Alternative Therapies for ADHD Found to be Effective

An article entitled ├ČAlternative treatments for attention-deficit/hyperactivity disorder: does evidence support their use? (Altern Ther Health Med 2002;8:68-74) points out a need for alternatives to medication in the management of ADHD. Many children do not tolerate medications and the risks associated with long-term use have not been fully evaluated. The authors also noted that there are few studies validating alternative treatments, primarily because none of the significant financial interests that are likely to fund large-scale studies are backing them. Many alternative approaches are also individually tailored and do not lend themselves to current-day study designs in which all the participants must receive the same medication.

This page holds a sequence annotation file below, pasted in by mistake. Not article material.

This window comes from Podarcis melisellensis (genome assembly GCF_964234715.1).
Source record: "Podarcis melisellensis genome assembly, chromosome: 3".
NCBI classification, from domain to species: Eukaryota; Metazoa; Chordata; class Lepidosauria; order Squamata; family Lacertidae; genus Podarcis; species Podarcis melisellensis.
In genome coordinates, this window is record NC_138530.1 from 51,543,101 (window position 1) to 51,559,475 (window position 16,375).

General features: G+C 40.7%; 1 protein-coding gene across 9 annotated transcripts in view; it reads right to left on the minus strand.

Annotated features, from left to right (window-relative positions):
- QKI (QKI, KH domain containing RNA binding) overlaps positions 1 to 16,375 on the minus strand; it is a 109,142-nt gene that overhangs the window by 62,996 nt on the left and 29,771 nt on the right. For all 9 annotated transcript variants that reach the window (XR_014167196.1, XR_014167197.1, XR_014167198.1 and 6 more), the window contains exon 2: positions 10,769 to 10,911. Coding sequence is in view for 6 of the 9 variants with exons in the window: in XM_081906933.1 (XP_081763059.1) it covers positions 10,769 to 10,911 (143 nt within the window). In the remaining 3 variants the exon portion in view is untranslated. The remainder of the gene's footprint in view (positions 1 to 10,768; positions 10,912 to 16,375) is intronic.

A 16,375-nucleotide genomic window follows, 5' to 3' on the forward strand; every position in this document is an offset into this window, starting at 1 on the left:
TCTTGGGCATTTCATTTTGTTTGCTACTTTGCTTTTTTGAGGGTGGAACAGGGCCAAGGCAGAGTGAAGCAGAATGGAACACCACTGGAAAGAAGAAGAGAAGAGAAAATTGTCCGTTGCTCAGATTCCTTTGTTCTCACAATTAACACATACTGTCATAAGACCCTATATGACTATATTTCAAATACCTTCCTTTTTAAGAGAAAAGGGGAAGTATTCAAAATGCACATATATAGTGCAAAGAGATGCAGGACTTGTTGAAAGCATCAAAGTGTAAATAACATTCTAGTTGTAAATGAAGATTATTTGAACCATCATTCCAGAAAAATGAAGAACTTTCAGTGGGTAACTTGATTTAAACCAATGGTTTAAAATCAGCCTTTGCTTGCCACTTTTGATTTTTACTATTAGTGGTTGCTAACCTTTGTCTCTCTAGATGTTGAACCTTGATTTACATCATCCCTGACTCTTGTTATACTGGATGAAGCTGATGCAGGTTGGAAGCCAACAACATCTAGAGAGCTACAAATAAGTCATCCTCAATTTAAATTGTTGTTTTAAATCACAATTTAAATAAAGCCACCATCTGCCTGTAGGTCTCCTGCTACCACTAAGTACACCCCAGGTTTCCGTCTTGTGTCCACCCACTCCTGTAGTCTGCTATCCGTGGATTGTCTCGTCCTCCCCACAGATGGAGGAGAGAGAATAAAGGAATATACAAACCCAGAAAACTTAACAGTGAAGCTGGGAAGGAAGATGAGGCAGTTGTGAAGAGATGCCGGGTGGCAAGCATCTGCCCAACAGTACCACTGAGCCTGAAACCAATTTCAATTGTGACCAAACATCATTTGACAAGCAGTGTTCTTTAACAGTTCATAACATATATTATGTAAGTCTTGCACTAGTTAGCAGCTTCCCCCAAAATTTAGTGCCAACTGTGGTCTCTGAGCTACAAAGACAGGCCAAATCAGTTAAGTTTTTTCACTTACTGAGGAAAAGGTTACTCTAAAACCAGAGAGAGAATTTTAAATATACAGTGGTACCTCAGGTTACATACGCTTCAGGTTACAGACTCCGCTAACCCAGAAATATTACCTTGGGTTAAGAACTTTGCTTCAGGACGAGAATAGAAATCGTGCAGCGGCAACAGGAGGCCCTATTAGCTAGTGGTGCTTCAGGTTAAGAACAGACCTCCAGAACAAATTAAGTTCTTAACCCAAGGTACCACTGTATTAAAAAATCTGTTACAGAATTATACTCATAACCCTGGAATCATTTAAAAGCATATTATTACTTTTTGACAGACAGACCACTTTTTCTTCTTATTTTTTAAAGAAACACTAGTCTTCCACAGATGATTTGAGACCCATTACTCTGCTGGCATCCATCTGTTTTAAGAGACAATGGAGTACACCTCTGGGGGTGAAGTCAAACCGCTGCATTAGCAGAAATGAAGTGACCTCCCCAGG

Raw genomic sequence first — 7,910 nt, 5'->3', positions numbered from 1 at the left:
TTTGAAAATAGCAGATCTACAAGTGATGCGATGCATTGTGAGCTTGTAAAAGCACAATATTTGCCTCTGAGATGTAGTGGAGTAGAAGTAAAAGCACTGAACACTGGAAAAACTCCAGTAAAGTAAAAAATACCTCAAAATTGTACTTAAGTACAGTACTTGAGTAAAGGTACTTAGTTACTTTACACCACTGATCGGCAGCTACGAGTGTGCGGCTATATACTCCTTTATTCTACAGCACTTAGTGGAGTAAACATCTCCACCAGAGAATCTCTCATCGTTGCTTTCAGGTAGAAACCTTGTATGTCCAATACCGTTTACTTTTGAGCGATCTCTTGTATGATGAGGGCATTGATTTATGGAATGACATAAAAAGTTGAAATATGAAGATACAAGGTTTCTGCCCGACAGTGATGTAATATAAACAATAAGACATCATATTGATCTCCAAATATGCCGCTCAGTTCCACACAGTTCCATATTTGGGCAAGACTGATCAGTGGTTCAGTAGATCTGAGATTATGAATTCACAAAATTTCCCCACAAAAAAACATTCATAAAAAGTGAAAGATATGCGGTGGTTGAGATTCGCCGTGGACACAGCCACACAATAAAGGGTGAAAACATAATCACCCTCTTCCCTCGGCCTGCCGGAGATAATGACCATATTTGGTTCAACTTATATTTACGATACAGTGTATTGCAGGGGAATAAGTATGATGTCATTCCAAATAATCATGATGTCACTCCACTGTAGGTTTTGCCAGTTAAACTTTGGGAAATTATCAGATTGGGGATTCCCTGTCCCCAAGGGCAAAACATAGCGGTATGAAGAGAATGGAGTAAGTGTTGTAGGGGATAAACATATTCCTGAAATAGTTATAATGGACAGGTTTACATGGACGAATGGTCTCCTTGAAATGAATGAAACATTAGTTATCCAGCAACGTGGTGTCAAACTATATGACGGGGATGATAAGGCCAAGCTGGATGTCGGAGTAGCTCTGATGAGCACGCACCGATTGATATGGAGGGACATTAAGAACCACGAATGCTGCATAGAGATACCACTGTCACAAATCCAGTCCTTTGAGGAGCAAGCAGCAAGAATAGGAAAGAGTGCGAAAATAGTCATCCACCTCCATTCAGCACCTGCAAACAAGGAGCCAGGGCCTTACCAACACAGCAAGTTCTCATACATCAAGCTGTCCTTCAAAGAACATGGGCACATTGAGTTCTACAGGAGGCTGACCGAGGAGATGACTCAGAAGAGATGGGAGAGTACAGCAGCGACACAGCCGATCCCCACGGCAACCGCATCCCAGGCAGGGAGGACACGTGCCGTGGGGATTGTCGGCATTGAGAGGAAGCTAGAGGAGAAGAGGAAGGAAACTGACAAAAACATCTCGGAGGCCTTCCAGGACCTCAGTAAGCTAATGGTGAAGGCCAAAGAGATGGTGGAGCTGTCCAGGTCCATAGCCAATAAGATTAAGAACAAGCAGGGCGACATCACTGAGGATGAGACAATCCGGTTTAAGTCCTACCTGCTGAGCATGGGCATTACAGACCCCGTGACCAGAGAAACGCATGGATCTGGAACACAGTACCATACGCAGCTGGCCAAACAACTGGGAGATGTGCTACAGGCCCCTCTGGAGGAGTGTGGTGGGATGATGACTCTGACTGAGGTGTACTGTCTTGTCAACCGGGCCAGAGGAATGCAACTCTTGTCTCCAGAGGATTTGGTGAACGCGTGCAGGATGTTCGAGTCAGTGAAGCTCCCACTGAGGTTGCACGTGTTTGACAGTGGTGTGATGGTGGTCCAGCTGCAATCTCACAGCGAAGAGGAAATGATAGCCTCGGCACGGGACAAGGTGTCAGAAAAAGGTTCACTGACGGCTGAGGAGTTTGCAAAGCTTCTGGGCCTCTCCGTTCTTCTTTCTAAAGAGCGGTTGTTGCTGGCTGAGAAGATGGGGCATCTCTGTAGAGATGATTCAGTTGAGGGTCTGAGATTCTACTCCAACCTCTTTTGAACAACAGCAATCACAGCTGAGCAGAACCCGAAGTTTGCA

Nevertheless, the authors did find studies that support the benefits of a few alternative treatments. In particular, they reviewed studies validating the effectiveness of neurofeedback for AD/HD. One of these studies found it to be as effective as medication after 20 to 40 sessions, with no need for continued treatment. Neurofeedback is a type of biofeedback designed to strengthen neurological pathways through repeated training. It can help in controlling impulses, increasing attention, and efficiently processing information.

The authors also discuss several nutritional treatments that have been shown to be effective. Included among these are essential fatty acids such as evening primrose oil and fish oil and the amino acid L-glutamine.

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